OXFORD, England, Nov. 13 (UPI) -- Britain's Oxford University Press announced "omnishambles" as the Oxford Dictionaries word of the year for Britain and "GIF" as the U.S. word of the year.
Fiona McPherson, one of the lexicographers on the judging panel for Oxford, said "omnishambles" was coined by satirical TV show "The Thick of It" and means "a situation that has been comprehensively mismanaged, and is characterized by a string of blunders and miscalculations."
"It was a word everyone liked, which seemed to sum up so many of the events over the last 366 days in a beautiful way. It's funny, it's quirky, and it has broken free of its fictional political beginnings, firstly by spilling over into real politics, and then into other contexts," McPherson said.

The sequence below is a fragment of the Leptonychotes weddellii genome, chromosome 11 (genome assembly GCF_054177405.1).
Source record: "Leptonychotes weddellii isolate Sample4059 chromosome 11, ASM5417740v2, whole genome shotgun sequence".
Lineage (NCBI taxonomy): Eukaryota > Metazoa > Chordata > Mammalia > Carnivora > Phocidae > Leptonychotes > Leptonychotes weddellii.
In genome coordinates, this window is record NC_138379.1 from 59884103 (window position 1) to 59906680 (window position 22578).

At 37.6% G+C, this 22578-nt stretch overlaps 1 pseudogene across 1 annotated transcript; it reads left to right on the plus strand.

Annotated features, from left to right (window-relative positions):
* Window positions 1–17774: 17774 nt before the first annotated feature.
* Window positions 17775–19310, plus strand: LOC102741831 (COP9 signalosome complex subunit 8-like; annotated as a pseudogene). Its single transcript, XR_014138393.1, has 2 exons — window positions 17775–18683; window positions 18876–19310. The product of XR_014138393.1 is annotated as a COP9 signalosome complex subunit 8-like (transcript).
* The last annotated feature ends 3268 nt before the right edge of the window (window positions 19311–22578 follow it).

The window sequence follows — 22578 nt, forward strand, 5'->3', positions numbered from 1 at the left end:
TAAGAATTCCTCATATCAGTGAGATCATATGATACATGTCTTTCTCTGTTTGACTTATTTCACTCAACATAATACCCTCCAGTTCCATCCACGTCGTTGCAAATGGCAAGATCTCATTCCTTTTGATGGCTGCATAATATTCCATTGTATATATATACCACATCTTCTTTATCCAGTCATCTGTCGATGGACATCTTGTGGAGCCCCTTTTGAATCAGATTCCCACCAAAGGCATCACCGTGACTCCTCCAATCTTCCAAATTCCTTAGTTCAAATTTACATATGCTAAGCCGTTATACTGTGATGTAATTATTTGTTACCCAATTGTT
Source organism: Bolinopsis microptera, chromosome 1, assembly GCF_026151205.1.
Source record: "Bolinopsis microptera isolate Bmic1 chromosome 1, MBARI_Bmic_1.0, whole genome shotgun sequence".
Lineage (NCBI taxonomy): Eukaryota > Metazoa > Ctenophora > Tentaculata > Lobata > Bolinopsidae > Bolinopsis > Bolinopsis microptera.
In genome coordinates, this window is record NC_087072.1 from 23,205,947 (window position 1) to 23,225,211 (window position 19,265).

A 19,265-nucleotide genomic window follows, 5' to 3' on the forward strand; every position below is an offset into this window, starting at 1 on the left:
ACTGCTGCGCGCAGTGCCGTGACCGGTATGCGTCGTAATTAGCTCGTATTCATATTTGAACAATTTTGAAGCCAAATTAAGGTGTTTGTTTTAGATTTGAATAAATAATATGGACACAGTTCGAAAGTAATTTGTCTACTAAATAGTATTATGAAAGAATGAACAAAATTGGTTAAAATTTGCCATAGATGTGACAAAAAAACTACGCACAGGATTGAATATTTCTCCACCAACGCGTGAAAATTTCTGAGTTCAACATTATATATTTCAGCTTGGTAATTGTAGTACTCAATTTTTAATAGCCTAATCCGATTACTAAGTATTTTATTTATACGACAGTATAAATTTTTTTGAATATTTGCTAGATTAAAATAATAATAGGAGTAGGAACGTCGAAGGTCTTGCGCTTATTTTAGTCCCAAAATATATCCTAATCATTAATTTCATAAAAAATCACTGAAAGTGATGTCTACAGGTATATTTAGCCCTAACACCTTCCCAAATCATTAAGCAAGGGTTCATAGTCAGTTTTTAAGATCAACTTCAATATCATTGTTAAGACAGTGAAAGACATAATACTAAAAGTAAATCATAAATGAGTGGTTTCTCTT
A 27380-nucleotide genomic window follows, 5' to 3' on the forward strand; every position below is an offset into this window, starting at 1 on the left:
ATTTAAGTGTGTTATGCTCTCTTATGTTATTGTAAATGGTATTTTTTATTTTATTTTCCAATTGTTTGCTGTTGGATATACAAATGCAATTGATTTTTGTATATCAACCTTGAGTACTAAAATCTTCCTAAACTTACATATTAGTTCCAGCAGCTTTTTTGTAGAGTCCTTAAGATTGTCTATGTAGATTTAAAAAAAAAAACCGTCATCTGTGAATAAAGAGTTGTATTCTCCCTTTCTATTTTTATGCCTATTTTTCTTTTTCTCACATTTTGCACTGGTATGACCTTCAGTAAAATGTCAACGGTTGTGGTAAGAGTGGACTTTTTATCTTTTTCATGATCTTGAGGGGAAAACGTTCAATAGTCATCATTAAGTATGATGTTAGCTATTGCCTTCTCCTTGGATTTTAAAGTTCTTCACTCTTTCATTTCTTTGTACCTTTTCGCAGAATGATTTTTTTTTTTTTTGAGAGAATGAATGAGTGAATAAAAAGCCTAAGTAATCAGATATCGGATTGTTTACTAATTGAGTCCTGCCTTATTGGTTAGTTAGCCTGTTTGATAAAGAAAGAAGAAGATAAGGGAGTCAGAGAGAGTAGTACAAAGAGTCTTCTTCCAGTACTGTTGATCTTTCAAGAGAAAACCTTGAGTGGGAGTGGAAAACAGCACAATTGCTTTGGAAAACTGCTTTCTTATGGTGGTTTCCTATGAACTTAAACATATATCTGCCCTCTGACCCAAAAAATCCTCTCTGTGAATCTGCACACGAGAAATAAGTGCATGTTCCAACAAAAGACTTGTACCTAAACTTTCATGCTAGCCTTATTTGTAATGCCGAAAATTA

Meanwhile, the publisher announced "GIF," a verb meaning to create a GIF file -- an image file featuring looping animations -- of an event, as the world of the year for the United States.